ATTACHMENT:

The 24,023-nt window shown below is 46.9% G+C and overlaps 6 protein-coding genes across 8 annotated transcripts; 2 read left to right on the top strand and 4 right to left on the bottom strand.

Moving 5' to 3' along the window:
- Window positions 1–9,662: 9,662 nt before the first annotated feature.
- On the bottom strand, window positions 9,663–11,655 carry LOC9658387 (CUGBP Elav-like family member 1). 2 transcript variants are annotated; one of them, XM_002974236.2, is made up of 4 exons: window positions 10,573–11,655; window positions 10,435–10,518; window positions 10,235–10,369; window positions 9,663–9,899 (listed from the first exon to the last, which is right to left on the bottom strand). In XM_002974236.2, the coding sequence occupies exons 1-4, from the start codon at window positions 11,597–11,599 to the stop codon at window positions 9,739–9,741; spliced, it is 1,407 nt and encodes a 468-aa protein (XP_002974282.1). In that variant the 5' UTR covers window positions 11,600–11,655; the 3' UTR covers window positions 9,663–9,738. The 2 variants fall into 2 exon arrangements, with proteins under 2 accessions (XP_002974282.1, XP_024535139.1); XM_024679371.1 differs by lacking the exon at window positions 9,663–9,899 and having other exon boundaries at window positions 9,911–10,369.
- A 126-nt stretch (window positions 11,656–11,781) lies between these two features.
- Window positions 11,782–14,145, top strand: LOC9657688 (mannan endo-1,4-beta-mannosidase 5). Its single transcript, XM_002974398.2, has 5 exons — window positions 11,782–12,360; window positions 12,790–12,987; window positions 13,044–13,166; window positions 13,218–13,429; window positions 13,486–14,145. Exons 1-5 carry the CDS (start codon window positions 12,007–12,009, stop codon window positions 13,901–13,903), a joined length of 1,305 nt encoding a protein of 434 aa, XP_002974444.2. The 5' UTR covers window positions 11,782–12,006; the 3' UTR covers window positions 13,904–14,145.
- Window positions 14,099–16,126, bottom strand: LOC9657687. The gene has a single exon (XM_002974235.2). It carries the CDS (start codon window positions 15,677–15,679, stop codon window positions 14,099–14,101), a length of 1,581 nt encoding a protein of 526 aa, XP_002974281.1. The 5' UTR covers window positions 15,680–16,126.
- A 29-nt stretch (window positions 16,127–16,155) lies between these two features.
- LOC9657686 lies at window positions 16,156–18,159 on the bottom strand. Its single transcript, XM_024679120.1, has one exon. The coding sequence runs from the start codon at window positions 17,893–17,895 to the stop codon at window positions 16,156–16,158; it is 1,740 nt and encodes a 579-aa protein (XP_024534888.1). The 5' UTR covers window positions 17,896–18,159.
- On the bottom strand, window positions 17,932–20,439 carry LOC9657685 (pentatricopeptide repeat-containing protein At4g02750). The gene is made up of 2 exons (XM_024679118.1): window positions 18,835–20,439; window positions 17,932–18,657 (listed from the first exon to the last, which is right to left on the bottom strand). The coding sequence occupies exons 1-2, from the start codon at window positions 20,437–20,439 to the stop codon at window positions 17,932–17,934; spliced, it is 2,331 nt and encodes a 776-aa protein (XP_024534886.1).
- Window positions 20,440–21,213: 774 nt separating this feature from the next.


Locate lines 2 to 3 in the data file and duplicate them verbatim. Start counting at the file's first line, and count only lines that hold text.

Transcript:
Moving 5' to 3' along the window:
- Window positions 1–9,662: 9,662 nt before the first annotated feature.